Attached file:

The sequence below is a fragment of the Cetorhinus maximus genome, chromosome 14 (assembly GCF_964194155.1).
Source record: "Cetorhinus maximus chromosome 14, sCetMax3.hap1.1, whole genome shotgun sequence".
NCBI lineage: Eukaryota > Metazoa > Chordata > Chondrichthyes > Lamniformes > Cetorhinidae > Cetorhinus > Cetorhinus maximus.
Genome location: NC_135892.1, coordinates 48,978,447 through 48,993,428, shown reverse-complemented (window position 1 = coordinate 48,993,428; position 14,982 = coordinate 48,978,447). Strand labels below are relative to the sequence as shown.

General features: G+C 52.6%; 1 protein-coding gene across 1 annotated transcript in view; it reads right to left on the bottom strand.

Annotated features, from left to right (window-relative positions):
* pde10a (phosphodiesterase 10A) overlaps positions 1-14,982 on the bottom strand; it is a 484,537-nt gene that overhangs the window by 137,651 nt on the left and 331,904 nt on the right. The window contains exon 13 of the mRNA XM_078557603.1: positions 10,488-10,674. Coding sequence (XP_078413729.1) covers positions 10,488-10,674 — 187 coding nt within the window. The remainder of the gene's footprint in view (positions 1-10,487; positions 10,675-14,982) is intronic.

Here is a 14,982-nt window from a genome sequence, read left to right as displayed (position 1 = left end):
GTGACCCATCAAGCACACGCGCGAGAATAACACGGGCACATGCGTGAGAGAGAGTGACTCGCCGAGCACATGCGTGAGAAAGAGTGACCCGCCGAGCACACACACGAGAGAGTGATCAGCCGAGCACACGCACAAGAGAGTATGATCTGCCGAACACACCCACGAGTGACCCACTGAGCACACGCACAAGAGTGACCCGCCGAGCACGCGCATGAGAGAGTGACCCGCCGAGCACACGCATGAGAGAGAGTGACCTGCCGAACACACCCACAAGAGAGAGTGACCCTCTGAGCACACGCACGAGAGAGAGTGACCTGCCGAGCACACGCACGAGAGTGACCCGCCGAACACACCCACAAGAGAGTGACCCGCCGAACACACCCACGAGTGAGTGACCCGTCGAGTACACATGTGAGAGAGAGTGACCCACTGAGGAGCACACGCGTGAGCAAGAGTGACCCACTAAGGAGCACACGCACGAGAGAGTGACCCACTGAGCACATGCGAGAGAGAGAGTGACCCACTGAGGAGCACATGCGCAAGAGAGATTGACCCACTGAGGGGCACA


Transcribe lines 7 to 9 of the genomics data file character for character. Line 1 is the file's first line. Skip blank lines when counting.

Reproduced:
* pde10a (phosphodiesterase 10A) overlaps positions 1-14,982 on the bottom strand; it is a 484,537-nt gene that overhangs the window by 137,651 nt on the left and 331,904 nt on the right. The window contains exon 13 of the mRNA XM_078557603.1: positions 10,488-10,674. Coding sequence (XP_078413729.1) covers positions 10,488-10,674 — 187 coding nt within the window. The remainder of the gene's footprint in view (positions 1-10,487; positions 10,675-14,982) is intronic.

Here is a 14,982-nt window from a genome sequence, read left to right as displayed (position 1 = left end):
GTGACCCATCAAGCACACGCGCGAGAATAACACGGGCACATGCGTGAGAGAGAGTGACTCGCCGAGCACATGCGTGAGAAAGAGTGACCCGCCGAGCACACACACGAGAGAGTGATCAGCCGAGCACACGCACAAGAGAGTATGATCTGCCGAACACACCCACGAGTGACCCACTGAGCACACGCACAAGAGTGACCCGCCGAGCACGCGCATGAGAGAGTGACCCGCCGAGCACACGCATGAGAGAGAGTGACCTGCCGAACACACCCACAAGAGAGAGTGACCCTCTGAGCACACGCACGAGAGAGAGTGACCTGCCGAGCACACGCACGAGAGTGACCCGCCGAACACACCCACAAGAGAGTGACCCGCCGAACACACCCACGAGTGAGTGACCCGTCGAGTACACATGTGAGAGAGAGTGACCCACTGAGGAGCACACGCGTGAGCAAGAGTGACCCACTAAGGAGCACACGCACGAGAGAGTGACCCACTGAGCACATGCGAGAGAGAGAGTGACCCACTGAGGAGCACATGCGCAAGAGAGATTGACCCACTGAGGGGCACA